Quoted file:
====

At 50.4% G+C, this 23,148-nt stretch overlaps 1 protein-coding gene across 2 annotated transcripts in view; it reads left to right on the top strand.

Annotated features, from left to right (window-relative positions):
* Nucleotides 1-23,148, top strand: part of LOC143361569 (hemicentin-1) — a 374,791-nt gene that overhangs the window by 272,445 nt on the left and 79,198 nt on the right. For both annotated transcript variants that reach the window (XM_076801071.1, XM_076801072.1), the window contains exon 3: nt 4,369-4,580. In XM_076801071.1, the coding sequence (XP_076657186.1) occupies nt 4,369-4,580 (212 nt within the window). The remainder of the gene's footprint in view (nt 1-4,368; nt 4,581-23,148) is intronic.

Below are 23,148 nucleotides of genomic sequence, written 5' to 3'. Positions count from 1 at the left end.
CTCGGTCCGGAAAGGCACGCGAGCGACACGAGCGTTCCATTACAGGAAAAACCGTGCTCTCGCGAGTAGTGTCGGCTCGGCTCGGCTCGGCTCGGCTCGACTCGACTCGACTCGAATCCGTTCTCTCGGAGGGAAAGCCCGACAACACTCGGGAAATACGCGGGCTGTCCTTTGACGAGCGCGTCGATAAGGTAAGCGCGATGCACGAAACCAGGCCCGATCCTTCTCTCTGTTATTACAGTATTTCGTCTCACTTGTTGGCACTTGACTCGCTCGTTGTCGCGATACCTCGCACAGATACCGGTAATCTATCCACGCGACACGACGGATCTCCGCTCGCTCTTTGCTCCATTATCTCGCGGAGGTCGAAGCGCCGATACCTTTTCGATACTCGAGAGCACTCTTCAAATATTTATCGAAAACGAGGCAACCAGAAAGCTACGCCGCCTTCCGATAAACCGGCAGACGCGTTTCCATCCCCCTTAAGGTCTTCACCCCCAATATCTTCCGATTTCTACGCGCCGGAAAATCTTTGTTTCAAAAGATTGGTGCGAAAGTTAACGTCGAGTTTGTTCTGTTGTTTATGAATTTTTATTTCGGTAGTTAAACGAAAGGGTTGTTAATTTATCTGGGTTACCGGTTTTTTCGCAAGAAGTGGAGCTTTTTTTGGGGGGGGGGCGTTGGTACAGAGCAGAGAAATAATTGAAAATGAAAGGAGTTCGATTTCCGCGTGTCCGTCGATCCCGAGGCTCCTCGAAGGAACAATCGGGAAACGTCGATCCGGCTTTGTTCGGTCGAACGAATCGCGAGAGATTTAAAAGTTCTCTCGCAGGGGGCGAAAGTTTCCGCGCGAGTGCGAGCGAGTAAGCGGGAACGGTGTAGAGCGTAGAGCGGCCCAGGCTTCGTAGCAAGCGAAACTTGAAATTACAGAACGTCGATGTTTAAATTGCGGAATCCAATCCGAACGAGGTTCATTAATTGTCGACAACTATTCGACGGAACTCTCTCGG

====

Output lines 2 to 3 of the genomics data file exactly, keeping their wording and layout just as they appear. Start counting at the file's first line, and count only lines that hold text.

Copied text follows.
Annotated features, from left to right (window-relative positions):
* Nucleotides 1-23,148, top strand: part of LOC143361569 (hemicentin-1) — a 374,791-nt gene that overhangs the window by 272,445 nt on the left and 79,198 nt on the right. For both annotated transcript variants that reach the window (XM_076801071.1, XM_076801072.1), the window contains exon 3: nt 4,369-4,580. In XM_076801071.1, the coding sequence (XP_076657186.1) occupies nt 4,369-4,580 (212 nt within the window). The remainder of the gene's footprint in view (nt 1-4,368; nt 4,581-23,148) is intronic.